Goldman Finally Looks At The Freight Charts, Raises Alarm About The "Broader Health Of The US Economy"Submitted by Tyler Durden on 11/24/2015 20:00 -0500
November has been a banner month for black swans. From Leftist political coups in Portugal to terror attacks in Paris to downed Russian fighter jets in Syria, the market is gradually learning to expect the unexpected. In its latest Quarterly Economic Outlook, SocGen outlines five political and economic black swans that could land in 2016.
This is a commentary which should never have needed to be written.
"The political left is happy to see people cross borders but would gladly restrict the flow of capital and goods. The political right is happy to see capital and goods cross borders but would gladly build a fence to restrict the flow of people. I’m afraid that the compromise might be to restrict people, capital and goods."
"This is the final spasm of a dying bull market that has been entirely fueled by central bank money printing. But if you look at the underlying trends both in the domestic and in the global economy and the outlook for earnings, everything that matters is heading south and the real global recessionary forces are just getting started."
Despite EU PMIs surging, US Manufacturing PMI has re-collapsed to 25 month lows as manufacturing employment showed "one of the smallest monthly gains seen over the past five years." The 52.6 print is below October's 54.1 and expectations of 54.0. Export orders saw renewed weakness and overall new orders, output, and employment slowed. Of course, hope remains that the Services side of the economy will maintain the dream of escape velocity but if last month's drop in Services PMI is anything to go by, it seems unlikely.
If the government’s official statistics are to be believed the U.S. economy is moving full steam ahead. Consumer are spending, the job market is expanding, real estate has recovered, stocks are soaring and the U.S. dollar is stronger than it has been in a decade. But if you have yet to realize it, billionaire investor Eric Sprott says "it’s all a lie." The manipulation of precious metals, coupled with the supply and demand fundamentals which Sprott says will lead to shortages over the next few years as mining companies reduce output or close up shop, will leave many investors who think their gold holdings are easily convertible to physical assets with nothing more than depreciating Yellen Bucks at exactly the moment they’ll need precious metals in their possession.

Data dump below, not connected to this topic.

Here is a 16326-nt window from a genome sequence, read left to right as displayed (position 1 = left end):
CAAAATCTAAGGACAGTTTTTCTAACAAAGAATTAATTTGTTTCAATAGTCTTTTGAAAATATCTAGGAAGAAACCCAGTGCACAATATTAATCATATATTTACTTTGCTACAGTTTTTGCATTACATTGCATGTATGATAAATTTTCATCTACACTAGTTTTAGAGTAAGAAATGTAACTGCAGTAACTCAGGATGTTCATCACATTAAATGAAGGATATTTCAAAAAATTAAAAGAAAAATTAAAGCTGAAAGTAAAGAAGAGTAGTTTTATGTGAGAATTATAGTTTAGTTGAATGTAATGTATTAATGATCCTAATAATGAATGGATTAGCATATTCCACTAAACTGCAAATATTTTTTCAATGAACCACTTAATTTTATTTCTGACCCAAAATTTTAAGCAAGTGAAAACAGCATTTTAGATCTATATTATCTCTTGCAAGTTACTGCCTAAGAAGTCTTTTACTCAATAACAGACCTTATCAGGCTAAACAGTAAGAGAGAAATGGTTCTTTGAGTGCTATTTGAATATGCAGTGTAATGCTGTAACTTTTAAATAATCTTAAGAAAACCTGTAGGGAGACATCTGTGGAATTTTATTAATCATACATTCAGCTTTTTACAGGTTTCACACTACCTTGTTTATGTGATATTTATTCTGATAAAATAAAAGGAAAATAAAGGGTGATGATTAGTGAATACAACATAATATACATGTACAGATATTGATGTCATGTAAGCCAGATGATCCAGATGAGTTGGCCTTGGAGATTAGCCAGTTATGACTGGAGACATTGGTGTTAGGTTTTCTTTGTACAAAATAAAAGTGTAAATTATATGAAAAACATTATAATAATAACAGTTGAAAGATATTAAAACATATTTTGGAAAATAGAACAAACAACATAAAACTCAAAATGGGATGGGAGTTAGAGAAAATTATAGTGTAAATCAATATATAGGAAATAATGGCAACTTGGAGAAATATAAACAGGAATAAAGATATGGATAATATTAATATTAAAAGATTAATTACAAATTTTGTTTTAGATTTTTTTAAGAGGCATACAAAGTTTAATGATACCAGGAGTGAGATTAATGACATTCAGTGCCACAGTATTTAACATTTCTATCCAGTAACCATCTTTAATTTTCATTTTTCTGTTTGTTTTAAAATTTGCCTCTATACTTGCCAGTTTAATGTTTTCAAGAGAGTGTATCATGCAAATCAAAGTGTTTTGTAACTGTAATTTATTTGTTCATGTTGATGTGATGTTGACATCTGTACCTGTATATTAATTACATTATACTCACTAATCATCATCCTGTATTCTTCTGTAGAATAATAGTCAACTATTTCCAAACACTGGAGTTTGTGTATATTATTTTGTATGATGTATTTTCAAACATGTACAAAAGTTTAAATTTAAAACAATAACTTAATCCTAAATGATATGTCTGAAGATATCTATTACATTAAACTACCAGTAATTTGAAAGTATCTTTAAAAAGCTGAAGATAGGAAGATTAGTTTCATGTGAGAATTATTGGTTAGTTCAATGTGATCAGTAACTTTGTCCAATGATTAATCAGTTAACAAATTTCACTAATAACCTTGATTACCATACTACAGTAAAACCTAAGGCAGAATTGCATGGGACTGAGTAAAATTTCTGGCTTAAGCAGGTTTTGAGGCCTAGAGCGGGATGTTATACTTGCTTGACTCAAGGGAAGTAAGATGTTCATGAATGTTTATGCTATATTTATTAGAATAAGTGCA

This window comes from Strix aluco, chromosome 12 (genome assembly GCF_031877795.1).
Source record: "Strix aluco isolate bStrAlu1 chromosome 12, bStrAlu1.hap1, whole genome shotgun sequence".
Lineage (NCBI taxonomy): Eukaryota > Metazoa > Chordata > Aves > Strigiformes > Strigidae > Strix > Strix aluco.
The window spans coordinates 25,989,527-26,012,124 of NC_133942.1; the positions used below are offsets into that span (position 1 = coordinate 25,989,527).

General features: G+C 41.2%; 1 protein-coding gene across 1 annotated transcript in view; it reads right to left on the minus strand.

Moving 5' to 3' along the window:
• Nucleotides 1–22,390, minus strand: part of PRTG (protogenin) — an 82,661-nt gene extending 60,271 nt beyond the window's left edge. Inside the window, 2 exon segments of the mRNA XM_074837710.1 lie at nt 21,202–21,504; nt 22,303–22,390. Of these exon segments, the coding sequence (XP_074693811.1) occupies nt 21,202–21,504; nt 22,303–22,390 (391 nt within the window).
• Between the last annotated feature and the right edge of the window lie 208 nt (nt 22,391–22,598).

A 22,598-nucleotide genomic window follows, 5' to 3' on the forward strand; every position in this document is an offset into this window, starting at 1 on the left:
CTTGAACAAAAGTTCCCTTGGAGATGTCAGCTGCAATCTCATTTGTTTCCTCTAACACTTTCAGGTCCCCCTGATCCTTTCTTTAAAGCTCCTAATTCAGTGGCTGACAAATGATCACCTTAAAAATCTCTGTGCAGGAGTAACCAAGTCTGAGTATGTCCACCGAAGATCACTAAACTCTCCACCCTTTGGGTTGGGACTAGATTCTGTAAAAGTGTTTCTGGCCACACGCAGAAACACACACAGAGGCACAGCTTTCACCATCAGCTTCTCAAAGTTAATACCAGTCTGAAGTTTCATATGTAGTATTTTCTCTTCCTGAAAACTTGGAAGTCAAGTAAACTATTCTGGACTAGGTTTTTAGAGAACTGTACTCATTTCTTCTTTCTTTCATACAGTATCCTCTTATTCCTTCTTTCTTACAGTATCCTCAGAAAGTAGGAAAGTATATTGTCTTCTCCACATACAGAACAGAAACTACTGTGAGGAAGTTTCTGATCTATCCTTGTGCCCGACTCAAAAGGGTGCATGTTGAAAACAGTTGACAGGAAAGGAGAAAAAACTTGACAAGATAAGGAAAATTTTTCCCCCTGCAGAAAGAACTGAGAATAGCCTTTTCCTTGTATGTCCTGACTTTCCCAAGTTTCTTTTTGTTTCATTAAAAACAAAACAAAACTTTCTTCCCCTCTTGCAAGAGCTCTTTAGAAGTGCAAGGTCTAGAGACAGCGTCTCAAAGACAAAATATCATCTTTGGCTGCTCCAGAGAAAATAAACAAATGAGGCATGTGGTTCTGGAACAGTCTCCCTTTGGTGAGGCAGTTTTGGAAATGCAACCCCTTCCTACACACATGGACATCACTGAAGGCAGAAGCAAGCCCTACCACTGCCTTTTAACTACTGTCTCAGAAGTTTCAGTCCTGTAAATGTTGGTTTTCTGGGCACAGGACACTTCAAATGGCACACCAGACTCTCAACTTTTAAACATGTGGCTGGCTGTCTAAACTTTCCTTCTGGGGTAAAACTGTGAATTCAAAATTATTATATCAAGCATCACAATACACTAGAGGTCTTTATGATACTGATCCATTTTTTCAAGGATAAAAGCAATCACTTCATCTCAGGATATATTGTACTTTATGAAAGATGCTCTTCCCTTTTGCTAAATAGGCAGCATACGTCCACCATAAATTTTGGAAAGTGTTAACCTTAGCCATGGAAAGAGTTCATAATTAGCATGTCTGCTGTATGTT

There’s an old adage among veteran stock traders that goes something like his, “If I told you the news before it were made public – it’s still a 50/50 bet you would guess the market’s reaction correctly.” That was when the markets had some resemblance of normalcy. Today, normalcy has been replaced with sheer lunacy as to the speculation and interpretations for where these markets go from here.
Fed Speak became hawkish to telegraph to financial markets that the December meeting was a potential live meeting for a rate rise.
As the poor get poorer, so the saying goes, the rich get richer; and until recently that was not just true, but apparently mandated so by The Fed. However, the last few months have seen the so-called "1%" appearing to struggle a little in their largesse. As we noted previously, not only are luxury jet values dropping for the first time since 2009, London mansion prices plunging, San Francisco home sales collapsing, fine-wine and diamond prices at 2009 crisis lows, and Sotheby's laying people off, but now, as Bloomberg reports, Swiss watches - the ultimate in luxury extravagance - have seen exports crash by the most since the financial crisis.
Importantly, while the "bias" of the market is to the upside, primarily due to the psychological momentum that "stocks are the only game in town," the mounting risks are clearly evident. From economic to earnings-related weakness, the "bullish underpinnings" are slowly being chipped away.
The Party Is Over: Goldman Sees "Limited Equity Upside" As "Bernanke Put" Is Replaced With "Yellen Call"Submitted by Tyler Durden on 11/20/2015 04:59 -0500
"We see a risk that the ‘Bernanke put’ will gradually be replaced by the ‘Yellen call’. The ‘Bernanke put’ captured the intuition that when the risks to growth, monetary policy reacts aggressively to bad news. Now that these risks have receded, we expect the Fed will shift to an easing bias, implying that monetary policy will likely begin to react more aggressively to good news... Rallies in risk sentiment may be met by less accommodative monetary policy – the ‘Yellen call’.
China’s producers couldn’t get the prices they wanted anymore, as early as 4 years ago, and that’s where deflationary forces came in. No matter how much extra credit/debt was injected into the money supply, the spending side started to stutter. It never recovered.
There is no way Fed policy can be win-win-win for all participants.
The Fed was out in force yesterday peddling some pretty heavy-duty malarkey about the up-coming rate liftoff at the December meeting..."If we begin to raise interest rates, that’s a good thing." That’s not a bad thing." Goldman is putting out the final mullet call for this Bubble Cycle because it knows that this bull is dying; that insiders still have massive amounts of stock winnings to unload; and that the clock is fast running out. The expiring clock is evident in the S&P 500’s one-year round trip to nowhere. Despite the fact that the Fed has ponied-up a stick save at every single meeting this year, the market’s 27 separate efforts to rally have all failed for the simple reason that the jig is up.